Arabian Ride

The name Cappadocia dates to Persian times, when the region was called “katpatukya” meaning “land of beautiful horses.” Today, a man named Ekram helps continue that tradition, tending to wild horses and taming them with his gentle soul, cucumbers and carrots, and natural medicine. Dubbed “the horse whisperer,” I’d actually read about him even before stepping foot in the country. I wanted to meet Ekram and ride his horses.

We’d barely arrived in Cappadocia and were watching the setting sun when a man approached my friend and struck up a conversation. He was a native of the town but had spent over a decade living in San Francisco as a small business owner. His English was impeccable and among other bits of information he proudly shared about his town, I learned that he was the one who delivered American horse products to the horse whisperer.

Days later I found myself on one of Ekram’s horses, bounding up and down rolling hills, weaving my way into Rose Valley. My guide snapped photos with my camera, his faithful pooch following us the entire way (he even made the picture.) The horses snacked on sweet white mulberries straight from the tree while I marveled at the landscape. We slid through narrow pathways in between smooth boulders and conical rocks, ascended hills for panorama vistas, and rested atop a mountain next to a cave church and a make-shift tea tent. We seemed to be in the middle of nowhere. The tea man watched over the cave church in exchange for being able to serve the lone travelers who came through. Who comes here? I couldn’t see another person in sight. The surreal landscape, my view atop a horse, the threat of rain in the distance, and no soul in sight. I felt like I was living in a Western. My body swayed side to side on the back of this beautiful Arabian horse. I had no idea where we were going, what these hills had in store for my horse and I. All I knew is that this nowhere, this somewhere, was exactly where I needed to be.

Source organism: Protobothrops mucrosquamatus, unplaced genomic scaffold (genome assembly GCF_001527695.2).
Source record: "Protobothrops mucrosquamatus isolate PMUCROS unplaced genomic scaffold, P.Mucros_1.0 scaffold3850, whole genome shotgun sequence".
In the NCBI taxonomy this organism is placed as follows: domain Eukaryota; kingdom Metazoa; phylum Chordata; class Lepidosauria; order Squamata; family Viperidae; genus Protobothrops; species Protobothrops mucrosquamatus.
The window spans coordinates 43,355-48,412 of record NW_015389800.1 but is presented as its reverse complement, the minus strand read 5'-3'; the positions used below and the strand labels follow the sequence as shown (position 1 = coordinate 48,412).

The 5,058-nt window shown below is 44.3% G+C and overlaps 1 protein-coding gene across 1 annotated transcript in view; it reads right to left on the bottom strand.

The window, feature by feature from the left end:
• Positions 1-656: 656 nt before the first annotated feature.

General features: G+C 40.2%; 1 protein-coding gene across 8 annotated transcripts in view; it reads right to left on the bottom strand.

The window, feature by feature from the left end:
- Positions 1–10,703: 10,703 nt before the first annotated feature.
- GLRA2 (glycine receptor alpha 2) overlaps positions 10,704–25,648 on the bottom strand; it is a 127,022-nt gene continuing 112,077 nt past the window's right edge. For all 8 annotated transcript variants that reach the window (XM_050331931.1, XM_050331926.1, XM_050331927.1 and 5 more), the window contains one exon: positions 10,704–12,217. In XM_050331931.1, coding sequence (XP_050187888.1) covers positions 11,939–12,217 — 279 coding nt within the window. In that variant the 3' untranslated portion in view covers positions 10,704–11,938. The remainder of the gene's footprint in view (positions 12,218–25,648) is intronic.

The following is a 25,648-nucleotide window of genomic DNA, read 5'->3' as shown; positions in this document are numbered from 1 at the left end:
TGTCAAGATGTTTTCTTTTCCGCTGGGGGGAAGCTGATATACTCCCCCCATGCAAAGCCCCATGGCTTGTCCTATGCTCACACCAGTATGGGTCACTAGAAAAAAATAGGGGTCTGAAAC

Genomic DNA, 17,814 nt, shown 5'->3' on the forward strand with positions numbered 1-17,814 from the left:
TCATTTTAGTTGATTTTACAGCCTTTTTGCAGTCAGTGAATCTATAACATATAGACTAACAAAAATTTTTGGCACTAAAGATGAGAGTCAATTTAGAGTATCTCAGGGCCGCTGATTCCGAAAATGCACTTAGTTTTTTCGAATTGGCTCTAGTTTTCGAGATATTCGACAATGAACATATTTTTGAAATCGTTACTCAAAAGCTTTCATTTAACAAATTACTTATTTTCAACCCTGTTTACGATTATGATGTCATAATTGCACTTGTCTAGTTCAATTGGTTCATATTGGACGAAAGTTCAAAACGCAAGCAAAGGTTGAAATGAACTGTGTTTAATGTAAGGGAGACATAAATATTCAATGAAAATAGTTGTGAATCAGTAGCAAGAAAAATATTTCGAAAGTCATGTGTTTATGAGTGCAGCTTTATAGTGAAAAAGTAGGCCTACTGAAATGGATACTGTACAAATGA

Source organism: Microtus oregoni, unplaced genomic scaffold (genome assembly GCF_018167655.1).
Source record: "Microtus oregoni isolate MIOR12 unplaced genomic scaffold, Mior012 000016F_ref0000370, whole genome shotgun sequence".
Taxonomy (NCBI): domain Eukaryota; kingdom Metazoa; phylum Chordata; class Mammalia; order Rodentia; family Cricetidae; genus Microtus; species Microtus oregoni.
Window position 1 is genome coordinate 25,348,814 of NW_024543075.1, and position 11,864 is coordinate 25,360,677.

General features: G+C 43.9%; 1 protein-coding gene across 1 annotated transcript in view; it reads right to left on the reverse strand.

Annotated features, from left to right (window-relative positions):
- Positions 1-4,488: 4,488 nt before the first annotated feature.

Day 18 of 30; Postcards from Turkey


~ by maureenmoore on July 26, 2013.

2 Responses to “Arabian Ride”

  1. Even the picture looks surreal. What are the chances that your guide would capture this shot?!
    The details about the wild horses remind me of one of R’s favorite childhood stories and sequence of books about the wild horse named Misty of Chincoteague. Although not a perfect parallel (the horse is Misty!), it makes me want to call you, “Maureen of Cappadocia!”

  2. Your ‘somewheres’ always pan out for you. Even in the photo you are at the apex of the hill able to overlook your somewhere! Love the pic. ~jm

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